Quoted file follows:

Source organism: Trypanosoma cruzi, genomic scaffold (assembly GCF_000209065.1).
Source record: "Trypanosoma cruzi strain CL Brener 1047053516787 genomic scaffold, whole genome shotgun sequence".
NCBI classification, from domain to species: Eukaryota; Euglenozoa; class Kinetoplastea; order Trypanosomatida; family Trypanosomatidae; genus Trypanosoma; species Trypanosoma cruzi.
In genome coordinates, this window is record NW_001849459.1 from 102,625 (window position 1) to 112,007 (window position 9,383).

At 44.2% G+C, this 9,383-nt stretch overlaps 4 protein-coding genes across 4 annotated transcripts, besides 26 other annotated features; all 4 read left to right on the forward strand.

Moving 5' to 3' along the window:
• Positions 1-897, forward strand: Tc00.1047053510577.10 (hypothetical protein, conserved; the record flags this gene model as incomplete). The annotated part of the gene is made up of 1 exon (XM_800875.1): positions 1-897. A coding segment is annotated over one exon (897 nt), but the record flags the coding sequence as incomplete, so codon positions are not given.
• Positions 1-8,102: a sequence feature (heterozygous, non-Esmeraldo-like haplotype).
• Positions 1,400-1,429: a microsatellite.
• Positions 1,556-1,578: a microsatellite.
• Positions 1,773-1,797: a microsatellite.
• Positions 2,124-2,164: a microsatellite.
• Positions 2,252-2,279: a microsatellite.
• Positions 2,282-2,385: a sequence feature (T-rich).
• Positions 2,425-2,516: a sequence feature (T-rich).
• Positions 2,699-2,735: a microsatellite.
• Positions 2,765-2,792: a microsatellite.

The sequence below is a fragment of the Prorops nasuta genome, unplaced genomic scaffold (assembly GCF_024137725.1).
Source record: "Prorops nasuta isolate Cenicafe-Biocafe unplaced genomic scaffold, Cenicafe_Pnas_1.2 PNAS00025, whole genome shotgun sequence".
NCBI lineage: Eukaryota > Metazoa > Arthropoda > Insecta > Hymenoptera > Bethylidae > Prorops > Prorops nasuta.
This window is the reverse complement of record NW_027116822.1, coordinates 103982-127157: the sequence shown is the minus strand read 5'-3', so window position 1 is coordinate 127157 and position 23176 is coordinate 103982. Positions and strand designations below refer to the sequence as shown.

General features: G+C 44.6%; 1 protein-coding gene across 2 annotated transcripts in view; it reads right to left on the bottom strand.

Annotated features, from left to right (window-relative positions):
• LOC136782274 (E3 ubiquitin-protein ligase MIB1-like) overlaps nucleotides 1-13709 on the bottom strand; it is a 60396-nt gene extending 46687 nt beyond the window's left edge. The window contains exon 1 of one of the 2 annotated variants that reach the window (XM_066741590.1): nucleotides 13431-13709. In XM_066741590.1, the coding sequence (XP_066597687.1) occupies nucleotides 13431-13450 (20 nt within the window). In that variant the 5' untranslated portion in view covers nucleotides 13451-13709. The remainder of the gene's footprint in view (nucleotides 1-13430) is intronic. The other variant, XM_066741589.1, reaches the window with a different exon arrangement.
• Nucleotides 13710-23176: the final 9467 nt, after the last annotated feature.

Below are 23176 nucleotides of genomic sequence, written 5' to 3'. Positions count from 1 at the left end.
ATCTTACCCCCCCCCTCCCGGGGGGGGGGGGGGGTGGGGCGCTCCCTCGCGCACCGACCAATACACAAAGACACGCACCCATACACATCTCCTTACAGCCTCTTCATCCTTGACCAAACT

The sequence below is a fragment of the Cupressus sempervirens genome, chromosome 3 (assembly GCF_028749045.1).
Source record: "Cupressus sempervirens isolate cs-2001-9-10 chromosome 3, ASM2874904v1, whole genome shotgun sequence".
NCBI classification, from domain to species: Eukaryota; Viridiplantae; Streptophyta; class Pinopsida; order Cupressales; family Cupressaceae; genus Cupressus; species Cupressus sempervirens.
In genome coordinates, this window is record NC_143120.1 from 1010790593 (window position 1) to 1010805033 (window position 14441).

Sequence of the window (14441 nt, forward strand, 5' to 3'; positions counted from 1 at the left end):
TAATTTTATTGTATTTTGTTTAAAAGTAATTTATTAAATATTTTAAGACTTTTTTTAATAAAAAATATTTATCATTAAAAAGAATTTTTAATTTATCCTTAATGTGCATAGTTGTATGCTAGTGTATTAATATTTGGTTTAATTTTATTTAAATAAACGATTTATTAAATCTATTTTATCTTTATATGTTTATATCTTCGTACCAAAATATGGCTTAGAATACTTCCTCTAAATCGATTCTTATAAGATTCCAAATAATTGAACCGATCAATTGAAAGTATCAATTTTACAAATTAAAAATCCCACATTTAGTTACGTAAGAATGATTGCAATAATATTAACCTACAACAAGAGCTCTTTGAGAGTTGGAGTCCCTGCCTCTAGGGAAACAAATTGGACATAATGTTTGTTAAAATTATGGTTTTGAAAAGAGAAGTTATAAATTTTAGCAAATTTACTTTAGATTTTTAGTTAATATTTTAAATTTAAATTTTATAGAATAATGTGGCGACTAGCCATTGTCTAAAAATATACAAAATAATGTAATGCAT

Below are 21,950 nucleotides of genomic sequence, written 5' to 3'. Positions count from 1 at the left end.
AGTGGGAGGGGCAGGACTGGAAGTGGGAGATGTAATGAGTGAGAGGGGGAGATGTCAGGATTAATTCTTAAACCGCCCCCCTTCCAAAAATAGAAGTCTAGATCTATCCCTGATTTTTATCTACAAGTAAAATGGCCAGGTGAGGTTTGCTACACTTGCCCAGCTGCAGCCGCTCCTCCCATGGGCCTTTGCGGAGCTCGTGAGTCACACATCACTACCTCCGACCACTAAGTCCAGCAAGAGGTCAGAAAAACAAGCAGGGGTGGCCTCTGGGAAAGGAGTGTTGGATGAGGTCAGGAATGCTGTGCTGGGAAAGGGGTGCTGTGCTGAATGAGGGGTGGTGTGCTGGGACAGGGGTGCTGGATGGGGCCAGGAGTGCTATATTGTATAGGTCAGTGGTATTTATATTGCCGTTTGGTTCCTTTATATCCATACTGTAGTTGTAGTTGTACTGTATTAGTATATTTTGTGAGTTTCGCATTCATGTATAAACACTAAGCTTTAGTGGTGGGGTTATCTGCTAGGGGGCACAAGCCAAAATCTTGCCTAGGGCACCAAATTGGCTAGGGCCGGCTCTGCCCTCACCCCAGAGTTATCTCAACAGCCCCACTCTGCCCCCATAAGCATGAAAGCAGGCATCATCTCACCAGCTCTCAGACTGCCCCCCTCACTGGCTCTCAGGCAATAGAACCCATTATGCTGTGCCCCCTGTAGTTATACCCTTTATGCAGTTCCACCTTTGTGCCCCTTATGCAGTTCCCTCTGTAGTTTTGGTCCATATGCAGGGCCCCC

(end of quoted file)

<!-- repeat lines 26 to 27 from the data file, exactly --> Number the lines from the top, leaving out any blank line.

Below are 23176 nucleotides of genomic sequence, written 5' to 3'. Positions count from 1 at the left end.
ATCTTACCCCCCCCCTCCCGGGGGGGGGGGGGGGTGGGGCGCTCCCTCGCGCACCGACCAATACACAAAGACACGCACCCATACACATCTCCTTACAGCCTCTTCATCCTTGACCAAACT